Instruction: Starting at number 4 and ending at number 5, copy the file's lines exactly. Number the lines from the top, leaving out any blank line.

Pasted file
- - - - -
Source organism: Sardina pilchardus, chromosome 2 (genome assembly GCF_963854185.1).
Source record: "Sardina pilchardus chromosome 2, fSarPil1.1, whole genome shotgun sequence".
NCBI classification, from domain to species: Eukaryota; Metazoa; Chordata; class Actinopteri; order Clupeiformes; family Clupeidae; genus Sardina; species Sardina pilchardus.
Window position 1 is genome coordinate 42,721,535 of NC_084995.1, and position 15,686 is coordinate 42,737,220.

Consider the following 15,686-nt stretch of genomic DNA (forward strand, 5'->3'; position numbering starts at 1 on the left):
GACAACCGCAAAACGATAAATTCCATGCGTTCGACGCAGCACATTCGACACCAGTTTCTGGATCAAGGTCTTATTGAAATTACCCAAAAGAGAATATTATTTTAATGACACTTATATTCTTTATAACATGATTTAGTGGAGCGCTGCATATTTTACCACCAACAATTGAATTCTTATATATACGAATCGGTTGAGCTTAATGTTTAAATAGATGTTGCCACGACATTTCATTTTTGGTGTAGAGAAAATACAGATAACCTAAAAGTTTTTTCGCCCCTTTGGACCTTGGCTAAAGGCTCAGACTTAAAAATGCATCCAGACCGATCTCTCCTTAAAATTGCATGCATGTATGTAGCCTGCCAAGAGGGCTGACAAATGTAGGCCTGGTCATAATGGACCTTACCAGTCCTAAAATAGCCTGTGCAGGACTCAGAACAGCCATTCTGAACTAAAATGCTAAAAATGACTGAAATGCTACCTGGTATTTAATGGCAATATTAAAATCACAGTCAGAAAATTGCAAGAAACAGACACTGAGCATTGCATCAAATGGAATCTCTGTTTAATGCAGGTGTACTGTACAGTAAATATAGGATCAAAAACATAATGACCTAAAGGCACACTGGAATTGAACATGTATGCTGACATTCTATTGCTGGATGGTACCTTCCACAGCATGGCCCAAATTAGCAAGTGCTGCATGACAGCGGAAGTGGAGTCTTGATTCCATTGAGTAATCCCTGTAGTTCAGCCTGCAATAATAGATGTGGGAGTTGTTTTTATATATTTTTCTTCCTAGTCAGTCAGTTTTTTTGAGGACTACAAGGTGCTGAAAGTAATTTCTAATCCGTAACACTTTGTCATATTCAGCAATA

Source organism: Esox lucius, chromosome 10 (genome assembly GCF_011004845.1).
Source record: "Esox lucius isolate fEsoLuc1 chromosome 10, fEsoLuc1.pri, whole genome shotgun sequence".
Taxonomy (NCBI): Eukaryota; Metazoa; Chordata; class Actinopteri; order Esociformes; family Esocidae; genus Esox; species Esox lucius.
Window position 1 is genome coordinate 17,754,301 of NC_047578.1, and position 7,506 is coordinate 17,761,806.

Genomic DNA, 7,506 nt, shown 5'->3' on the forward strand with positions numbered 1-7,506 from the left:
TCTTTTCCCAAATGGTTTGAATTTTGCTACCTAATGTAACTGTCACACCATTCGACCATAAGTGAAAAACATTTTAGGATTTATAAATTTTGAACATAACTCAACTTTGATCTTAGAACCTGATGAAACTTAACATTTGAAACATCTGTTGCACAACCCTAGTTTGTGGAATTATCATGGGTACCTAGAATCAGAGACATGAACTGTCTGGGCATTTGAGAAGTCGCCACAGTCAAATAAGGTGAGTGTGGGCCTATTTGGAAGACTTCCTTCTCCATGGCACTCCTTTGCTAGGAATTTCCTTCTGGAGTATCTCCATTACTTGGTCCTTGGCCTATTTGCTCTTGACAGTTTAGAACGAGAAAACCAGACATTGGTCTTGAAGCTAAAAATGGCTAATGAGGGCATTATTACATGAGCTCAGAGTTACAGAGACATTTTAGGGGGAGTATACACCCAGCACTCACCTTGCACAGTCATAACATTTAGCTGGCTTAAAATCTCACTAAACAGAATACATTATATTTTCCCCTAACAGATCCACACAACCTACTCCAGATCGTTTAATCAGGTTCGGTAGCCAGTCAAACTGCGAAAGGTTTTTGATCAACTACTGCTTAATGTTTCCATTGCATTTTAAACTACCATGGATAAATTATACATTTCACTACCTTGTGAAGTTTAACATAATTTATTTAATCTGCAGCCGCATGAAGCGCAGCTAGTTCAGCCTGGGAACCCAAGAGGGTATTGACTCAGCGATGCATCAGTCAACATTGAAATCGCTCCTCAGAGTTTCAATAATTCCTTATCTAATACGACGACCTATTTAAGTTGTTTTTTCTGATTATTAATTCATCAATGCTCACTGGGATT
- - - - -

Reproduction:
Window position 1 is genome coordinate 42,721,535 of NC_084995.1, and position 15,686 is coordinate 42,737,220.

Consider the following 15,686-nt stretch of genomic DNA (forward strand, 5'->3'; position numbering starts at 1 on the left):